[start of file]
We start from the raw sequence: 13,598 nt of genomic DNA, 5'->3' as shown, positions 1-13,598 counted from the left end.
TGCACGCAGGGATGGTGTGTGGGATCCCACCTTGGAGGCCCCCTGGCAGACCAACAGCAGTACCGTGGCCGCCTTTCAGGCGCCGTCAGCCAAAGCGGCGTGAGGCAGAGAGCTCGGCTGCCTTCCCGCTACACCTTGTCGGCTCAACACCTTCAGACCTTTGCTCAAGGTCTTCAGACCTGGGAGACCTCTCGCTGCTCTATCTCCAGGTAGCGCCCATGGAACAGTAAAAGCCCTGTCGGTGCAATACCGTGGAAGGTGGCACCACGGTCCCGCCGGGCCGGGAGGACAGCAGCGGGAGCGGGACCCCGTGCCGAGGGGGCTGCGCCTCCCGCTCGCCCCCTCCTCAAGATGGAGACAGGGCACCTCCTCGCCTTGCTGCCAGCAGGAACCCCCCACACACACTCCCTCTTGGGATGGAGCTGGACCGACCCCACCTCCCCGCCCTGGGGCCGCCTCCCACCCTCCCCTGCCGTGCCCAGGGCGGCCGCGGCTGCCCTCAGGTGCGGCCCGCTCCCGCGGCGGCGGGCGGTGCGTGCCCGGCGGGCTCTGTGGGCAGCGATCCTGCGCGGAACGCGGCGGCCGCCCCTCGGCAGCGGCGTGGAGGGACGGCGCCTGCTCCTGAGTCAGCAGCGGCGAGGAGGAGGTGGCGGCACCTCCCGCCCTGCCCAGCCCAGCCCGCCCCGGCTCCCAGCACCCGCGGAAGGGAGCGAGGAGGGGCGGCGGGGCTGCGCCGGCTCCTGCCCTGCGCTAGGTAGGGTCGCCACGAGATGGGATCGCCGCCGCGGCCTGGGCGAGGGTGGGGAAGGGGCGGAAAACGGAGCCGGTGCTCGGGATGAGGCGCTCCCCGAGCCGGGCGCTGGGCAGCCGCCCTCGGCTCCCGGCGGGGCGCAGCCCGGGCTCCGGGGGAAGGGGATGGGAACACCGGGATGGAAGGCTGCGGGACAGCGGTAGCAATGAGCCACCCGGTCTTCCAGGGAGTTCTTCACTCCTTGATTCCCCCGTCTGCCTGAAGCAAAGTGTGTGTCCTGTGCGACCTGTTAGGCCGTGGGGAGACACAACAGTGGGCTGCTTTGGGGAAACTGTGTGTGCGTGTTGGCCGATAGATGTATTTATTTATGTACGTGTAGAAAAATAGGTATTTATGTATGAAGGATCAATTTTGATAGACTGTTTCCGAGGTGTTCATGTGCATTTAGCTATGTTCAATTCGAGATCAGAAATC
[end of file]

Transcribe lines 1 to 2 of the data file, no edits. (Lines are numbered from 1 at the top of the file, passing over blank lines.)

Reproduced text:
We start from the raw sequence: 13,598 nt of genomic DNA, 5'->3' as shown, positions 1-13,598 counted from the left end.
TGCACGCAGGGATGGTGTGTGGGATCCCACCTTGGAGGCCCCCTGGCAGACCAACAGCAGTACCGTGGCCGCCTTTCAGGCGCCGTCAGCCAAAGCGGCGTGAGGCAGAGAGCTCGGCTGCCTTCCCGCTACACCTTGTCGGCTCAACACCTTCAGACCTTTGCTCAAGGTCTTCAGACCTGGGAGACCTCTCGCTGCTCTATCTCCAGGTAGCGCCCATGGAACAGTAAAAGCCCTGTCGGTGCAATACCGTGGAAGGTGGCACCACGGTCCCGCCGGGCCGGGAGGACAGCAGCGGGAGCGGGACCCCGTGCCGAGGGGGCTGCGCCTCCCGCTCGCCCCCTCCTCAAGATGGAGACAGGGCACCTCCTCGCCTTGCTGCCAGCAGGAACCCCCCACACACACTCCCTCTTGGGATGGAGCTGGACCGACCCCACCTCCCCGCCCTGGGGCCGCCTCCCACCCTCCCCTGCCGTGCCCAGGGCGGCCGCGGCTGCCCTCAGGTGCGGCCCGCTCCCGCGGCGGCGGGCGGTGCGTGCCCGGCGGGCTCTGTGGGCAGCGATCCTGCGCGGAACGCGGCGGCCGCCCCTCGGCAGCGGCGTGGAGGGACGGCGCCTGCTCCTGAGTCAGCAGCGGCGAGGAGGAGGTGGCGGCACCTCCCGCCCTGCCCAGCCCAGCCCGCCCCGGCTCCCAGCACCCGCGGAAGGGAGCGAGGAGGGGCGGCGGGGCTGCGCCGGCTCCTGCCCTGCGCTAGGTAGGGTCGCCACGAGATGGGATCGCCGCCGCGGCCTGGGCGAGGGTGGGGAAGGGGCGGAAAACGGAGCCGGTGCTCGGGATGAGGCGCTCCCCGAGCCGGGCGCTGGGCAGCCGCCCTCGGCTCCCGGCGGGGCGCAGCCCGGGCTCCGGGGGAAGGGGATGGGAACACCGGGATGGAAGGCTGCGGGACAGCGGTAGCAATGAGCCACCCGGTCTTCCAGGGAGTTCTTCACTCCTTGATTCCCCCGTCTGCCTGAAGCAAAGTGTGTGTCCTGTGCGACCTGTTAGGCCGTGGGGAGACACAACAGTGGGCTGCTTTGGGGAAACTGTGTGTGCGTGTTGGCCGATAGATGTATTTATTTATGTACGTGTAGAAAAATAGGTATTTATGTATGAAGGATCAATTTTGATAGACTGTTTCCGAGGTGTTCATGTGCATTTAGCTATGTTCAATTCGAGATCAGAAATC